August 2007 Archives


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Smbrowncrabs0003.JPGThere are crabs in all the world’s oceans, in freshwaters and on the land.  I once met a man in Rarotonga called Piri Puruto (‘the Coconut King’) who kept large red land crabs as pets - crawling free around the living room.  The smallest is the minuscule Pea Crab which lives inside oysters, and the largest is the Japanese Spider Crab, with a leg span of up to 4m.

You don’t want to be an Alaskan King Crab fisherman; 300 of every 100,000 are killed every year, the highest fatality rate of all professions.

Thai crab salad in lettuce cups

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Here's an easy (yet impressive) hors d'oeuvre for a summer party.  We made them for Matt's dad's 70th birthday boat party, and they seemed to go down well.  The pink bubbly and Dorset coast sunset only helped.  We actually made loads of hors d'oeuvres, with the fine help of our nephews - budding chefs Wilf and Oliver - and their parents, so I should be able to send you more of those recipes should party food be of interest - ?

Smthaicrabcups0003a.jpgThis recipe is with thanks to Matt, who managed to remember how we used to make these sweet and aromatic little cups years ago when living in Cambridge.  We probably originally found it in a book or magazine, but can’t remember which.  Each cup is crispy and juicy, cool and refreshing yet with a chilli kick, all in one bite.  Yum.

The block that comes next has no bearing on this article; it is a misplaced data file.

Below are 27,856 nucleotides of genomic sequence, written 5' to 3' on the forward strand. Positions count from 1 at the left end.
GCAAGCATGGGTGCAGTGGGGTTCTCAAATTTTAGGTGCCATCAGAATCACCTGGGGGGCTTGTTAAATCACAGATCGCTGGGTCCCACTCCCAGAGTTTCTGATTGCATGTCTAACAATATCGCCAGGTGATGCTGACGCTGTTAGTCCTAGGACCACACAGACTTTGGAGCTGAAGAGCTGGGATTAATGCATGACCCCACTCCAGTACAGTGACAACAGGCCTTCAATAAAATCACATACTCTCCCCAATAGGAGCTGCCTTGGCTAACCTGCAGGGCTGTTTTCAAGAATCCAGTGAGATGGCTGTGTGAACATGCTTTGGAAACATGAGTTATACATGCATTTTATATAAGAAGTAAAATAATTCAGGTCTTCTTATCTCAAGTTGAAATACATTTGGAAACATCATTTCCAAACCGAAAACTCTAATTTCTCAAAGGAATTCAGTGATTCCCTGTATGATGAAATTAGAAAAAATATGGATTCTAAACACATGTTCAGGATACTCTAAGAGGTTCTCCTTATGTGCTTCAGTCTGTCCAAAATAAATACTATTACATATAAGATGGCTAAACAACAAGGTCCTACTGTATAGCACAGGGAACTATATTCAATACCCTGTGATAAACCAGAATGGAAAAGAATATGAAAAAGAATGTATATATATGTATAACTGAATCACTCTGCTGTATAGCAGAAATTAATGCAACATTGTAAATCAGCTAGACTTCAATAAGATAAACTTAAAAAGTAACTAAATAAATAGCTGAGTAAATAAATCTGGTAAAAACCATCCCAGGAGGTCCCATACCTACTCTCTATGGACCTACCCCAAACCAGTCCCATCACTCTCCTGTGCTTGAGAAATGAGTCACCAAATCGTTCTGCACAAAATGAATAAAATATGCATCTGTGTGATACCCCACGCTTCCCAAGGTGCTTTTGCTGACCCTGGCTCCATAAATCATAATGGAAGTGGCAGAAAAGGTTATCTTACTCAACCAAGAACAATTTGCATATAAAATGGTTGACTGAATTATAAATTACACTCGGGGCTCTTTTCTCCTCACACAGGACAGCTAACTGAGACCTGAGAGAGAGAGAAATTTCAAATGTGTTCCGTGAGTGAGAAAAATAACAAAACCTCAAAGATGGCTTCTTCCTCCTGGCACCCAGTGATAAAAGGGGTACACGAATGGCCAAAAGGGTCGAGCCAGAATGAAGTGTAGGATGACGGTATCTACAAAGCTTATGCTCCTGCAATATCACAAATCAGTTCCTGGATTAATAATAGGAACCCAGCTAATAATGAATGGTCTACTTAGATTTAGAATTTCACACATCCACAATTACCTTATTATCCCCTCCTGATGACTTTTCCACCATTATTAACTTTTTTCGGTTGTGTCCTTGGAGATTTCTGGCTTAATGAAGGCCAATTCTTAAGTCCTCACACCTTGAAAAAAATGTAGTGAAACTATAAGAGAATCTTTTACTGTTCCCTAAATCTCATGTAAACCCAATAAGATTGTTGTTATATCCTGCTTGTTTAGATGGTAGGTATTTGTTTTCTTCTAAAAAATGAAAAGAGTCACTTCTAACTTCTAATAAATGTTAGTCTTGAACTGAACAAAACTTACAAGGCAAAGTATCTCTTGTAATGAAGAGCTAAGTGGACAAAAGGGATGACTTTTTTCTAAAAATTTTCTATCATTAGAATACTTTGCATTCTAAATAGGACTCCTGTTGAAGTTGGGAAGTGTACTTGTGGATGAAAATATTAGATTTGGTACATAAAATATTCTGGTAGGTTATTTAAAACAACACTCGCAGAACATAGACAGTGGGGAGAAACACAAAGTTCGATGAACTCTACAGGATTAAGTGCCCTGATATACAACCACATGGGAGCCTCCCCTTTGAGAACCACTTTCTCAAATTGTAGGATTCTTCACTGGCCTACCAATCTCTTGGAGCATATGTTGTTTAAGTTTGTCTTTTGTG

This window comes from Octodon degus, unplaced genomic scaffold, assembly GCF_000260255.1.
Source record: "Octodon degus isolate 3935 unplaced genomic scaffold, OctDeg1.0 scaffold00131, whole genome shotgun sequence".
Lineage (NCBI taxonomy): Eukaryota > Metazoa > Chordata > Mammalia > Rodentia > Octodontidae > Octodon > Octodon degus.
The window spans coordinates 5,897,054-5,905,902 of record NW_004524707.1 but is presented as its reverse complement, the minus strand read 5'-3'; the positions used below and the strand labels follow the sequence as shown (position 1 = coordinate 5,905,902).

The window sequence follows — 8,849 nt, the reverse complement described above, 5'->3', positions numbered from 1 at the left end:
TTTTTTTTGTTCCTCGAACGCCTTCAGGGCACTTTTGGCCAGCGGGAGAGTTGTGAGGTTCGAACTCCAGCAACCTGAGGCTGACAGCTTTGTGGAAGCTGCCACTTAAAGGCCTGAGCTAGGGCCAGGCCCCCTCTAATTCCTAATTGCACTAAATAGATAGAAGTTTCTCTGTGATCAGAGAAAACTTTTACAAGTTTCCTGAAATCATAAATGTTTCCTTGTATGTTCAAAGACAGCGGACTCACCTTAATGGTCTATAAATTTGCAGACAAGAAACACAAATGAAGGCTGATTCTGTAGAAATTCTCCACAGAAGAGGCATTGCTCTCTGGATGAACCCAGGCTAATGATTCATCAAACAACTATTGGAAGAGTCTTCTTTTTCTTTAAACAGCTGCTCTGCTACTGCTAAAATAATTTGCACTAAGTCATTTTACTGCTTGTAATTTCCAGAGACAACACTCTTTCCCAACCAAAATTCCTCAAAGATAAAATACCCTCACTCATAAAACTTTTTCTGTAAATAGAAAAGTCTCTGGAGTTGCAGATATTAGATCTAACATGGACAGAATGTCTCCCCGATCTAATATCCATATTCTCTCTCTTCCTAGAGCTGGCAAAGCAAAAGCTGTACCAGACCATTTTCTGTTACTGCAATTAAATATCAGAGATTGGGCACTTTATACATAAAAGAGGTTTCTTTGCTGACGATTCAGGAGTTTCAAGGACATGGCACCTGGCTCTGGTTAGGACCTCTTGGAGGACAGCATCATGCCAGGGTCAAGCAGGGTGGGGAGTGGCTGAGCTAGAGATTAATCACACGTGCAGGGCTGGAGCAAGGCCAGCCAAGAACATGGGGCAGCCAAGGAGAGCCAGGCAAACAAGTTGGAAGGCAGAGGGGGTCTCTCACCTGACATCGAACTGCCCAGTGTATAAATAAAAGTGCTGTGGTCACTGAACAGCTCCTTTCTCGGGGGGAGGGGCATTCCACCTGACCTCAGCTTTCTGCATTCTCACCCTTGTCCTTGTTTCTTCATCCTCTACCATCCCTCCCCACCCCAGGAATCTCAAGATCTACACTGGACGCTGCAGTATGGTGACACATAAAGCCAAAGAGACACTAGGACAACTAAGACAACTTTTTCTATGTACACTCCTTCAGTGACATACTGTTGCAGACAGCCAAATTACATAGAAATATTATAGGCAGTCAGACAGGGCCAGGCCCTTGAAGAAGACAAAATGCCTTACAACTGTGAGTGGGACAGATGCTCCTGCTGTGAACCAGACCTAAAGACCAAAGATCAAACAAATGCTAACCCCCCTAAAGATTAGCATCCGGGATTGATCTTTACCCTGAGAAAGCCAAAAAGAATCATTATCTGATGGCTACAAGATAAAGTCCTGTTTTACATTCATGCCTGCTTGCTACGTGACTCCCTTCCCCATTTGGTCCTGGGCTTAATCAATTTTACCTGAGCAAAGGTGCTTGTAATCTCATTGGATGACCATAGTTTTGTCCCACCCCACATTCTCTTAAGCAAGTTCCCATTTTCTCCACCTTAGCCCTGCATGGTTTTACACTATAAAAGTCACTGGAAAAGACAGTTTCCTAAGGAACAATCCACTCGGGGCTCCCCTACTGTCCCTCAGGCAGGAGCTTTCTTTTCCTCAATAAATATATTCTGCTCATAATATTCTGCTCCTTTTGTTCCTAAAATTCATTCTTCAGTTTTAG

So, it turns out I really like restaurant work.  In fact I'm loving it.  I am learning loads every day at Chez Panisse.  For example:  you can never peel too many onions (or shell too many beans); dead lambs are quite heavy, and a bit bloody; you can still cook with blistered, slashed and burnt hands; you need a very big pot to make 6 gallons of soup; a 'bus tub' has nothing to do with buses or bathing; it's surprisingly difficult to keep a chef jacket white; there is very little traffic at 6am, but loads at 6pm; and a tonne more about a spectacular array of fresh ingredients and nifty cooking techniques.  What has struck me most is that good restaurants like this one are phenomenally slick, well-organised, efficient machines staffed by extremely talented and knowledgeable people.  Hopefully some of this will rub off on me.


Culinary Anthropologist